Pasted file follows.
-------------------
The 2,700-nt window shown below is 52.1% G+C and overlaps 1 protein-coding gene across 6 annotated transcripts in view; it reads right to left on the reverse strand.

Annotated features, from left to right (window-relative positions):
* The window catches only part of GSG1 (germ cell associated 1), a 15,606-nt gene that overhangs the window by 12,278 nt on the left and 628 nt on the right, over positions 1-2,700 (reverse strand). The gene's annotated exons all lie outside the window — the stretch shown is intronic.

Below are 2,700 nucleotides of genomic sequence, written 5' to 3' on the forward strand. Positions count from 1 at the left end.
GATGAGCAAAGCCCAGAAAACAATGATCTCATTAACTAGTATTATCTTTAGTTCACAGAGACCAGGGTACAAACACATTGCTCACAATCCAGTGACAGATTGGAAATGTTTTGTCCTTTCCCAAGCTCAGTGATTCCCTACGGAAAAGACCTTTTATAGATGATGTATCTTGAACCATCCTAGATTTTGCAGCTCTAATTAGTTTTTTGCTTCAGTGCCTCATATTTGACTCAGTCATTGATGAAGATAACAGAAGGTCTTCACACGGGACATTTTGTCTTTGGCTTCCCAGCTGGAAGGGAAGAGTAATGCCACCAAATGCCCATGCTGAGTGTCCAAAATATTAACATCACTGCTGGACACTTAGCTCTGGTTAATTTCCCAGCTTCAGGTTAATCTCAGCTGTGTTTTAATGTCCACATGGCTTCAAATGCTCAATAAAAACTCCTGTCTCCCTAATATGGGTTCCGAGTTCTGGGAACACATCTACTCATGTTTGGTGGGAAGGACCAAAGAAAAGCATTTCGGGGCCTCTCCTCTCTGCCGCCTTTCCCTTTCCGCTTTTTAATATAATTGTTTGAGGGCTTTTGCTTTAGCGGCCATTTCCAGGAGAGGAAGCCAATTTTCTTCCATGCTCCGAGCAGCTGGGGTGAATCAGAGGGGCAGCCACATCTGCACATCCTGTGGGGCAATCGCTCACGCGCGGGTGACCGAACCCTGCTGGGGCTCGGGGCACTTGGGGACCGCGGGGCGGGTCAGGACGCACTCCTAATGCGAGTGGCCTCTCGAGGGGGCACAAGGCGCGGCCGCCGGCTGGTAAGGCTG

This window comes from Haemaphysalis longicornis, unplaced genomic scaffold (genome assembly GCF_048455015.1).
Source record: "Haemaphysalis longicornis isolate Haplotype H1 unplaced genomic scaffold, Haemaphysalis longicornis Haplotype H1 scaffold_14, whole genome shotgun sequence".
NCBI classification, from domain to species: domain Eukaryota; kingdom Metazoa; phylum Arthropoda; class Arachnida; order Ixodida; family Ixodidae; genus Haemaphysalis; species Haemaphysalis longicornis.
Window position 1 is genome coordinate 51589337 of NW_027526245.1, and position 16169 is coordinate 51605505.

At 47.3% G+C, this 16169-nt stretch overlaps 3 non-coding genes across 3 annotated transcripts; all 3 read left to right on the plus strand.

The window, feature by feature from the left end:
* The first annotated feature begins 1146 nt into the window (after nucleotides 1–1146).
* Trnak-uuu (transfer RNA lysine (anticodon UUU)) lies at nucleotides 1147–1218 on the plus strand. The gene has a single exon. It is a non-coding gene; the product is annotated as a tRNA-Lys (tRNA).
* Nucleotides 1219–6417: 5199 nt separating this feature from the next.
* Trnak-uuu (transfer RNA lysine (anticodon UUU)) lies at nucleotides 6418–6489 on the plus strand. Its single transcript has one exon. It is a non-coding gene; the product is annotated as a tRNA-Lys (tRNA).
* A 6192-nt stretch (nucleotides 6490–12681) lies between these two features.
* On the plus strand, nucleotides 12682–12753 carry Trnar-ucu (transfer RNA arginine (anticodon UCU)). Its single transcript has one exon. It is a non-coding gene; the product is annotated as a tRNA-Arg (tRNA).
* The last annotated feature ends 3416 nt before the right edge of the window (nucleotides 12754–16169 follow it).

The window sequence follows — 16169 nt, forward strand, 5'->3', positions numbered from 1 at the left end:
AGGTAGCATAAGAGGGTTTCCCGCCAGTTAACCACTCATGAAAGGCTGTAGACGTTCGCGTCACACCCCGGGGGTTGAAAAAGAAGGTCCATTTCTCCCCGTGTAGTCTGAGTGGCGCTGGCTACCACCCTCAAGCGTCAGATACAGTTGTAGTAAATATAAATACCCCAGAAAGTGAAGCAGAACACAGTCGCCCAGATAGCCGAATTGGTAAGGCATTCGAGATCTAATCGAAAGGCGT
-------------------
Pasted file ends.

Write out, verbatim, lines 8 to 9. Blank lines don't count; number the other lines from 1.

NCBI classification, from domain to species: domain Eukaryota; kingdom Metazoa; phylum Arthropoda; class Arachnida; order Ixodida; family Ixodidae; genus Haemaphysalis; species Haemaphysalis longicornis.
Window position 1 is genome coordinate 51589337 of NW_027526245.1, and position 16169 is coordinate 51605505.